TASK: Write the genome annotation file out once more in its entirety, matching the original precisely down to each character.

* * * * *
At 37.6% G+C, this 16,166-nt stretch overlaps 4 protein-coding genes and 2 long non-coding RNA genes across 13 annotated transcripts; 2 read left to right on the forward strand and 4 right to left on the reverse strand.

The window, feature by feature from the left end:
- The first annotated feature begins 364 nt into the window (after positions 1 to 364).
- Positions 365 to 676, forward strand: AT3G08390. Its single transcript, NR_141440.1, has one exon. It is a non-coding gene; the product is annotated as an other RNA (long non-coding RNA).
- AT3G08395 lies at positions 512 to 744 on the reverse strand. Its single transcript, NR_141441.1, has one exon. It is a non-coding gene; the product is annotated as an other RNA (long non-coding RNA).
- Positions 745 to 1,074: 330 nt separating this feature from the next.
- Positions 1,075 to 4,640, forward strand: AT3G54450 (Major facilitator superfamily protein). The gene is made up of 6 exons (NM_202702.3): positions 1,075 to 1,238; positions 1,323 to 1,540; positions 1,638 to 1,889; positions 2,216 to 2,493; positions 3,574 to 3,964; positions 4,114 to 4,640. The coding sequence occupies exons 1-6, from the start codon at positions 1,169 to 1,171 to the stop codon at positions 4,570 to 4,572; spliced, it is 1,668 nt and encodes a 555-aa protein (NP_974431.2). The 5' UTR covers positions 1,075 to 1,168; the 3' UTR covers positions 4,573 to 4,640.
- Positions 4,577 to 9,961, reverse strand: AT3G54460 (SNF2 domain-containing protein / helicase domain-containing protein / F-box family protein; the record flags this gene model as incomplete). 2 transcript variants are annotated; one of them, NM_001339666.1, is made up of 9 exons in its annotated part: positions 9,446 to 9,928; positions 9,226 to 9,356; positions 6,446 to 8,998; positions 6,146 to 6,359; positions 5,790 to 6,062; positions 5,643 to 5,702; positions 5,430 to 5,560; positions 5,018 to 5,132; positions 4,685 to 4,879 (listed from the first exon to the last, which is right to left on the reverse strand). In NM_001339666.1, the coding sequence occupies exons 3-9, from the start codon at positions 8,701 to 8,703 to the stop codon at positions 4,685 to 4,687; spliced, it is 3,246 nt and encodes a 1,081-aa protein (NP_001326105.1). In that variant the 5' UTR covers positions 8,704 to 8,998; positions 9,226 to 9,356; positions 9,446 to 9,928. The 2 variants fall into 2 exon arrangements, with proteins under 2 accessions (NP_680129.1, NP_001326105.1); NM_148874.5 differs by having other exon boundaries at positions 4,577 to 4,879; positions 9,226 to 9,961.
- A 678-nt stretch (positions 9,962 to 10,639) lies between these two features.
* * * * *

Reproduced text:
At 37.6% G+C, this 16,166-nt stretch overlaps 4 protein-coding genes and 2 long non-coding RNA genes across 13 annotated transcripts; 2 read left to right on the forward strand and 4 right to left on the reverse strand.

The window, feature by feature from the left end:
- The first annotated feature begins 364 nt into the window (after positions 1 to 364).
- Positions 365 to 676, forward strand: AT3G08390. Its single transcript, NR_141440.1, has one exon. It is a non-coding gene; the product is annotated as an other RNA (long non-coding RNA).
- AT3G08395 lies at positions 512 to 744 on the reverse strand. Its single transcript, NR_141441.1, has one exon. It is a non-coding gene; the product is annotated as an other RNA (long non-coding RNA).
- Positions 745 to 1,074: 330 nt separating this feature from the next.
- Positions 1,075 to 4,640, forward strand: AT3G54450 (Major facilitator superfamily protein). The gene is made up of 6 exons (NM_202702.3): positions 1,075 to 1,238; positions 1,323 to 1,540; positions 1,638 to 1,889; positions 2,216 to 2,493; positions 3,574 to 3,964; positions 4,114 to 4,640. The coding sequence occupies exons 1-6, from the start codon at positions 1,169 to 1,171 to the stop codon at positions 4,570 to 4,572; spliced, it is 1,668 nt and encodes a 555-aa protein (NP_974431.2). The 5' UTR covers positions 1,075 to 1,168; the 3' UTR covers positions 4,573 to 4,640.
- Positions 4,577 to 9,961, reverse strand: AT3G54460 (SNF2 domain-containing protein / helicase domain-containing protein / F-box family protein; the record flags this gene model as incomplete). 2 transcript variants are annotated; one of them, NM_001339666.1, is made up of 9 exons in its annotated part: positions 9,446 to 9,928; positions 9,226 to 9,356; positions 6,446 to 8,998; positions 6,146 to 6,359; positions 5,790 to 6,062; positions 5,643 to 5,702; positions 5,430 to 5,560; positions 5,018 to 5,132; positions 4,685 to 4,879 (listed from the first exon to the last, which is right to left on the reverse strand). In NM_001339666.1, the coding sequence occupies exons 3-9, from the start codon at positions 8,701 to 8,703 to the stop codon at positions 4,685 to 4,687; spliced, it is 3,246 nt and encodes a 1,081-aa protein (NP_001326105.1). In that variant the 5' UTR covers positions 8,704 to 8,998; positions 9,226 to 9,356; positions 9,446 to 9,928. The 2 variants fall into 2 exon arrangements, with proteins under 2 accessions (NP_680129.1, NP_001326105.1); NM_148874.5 differs by having other exon boundaries at positions 4,577 to 4,879; positions 9,226 to 9,961.
- A 678-nt stretch (positions 9,962 to 10,639) lies between these two features.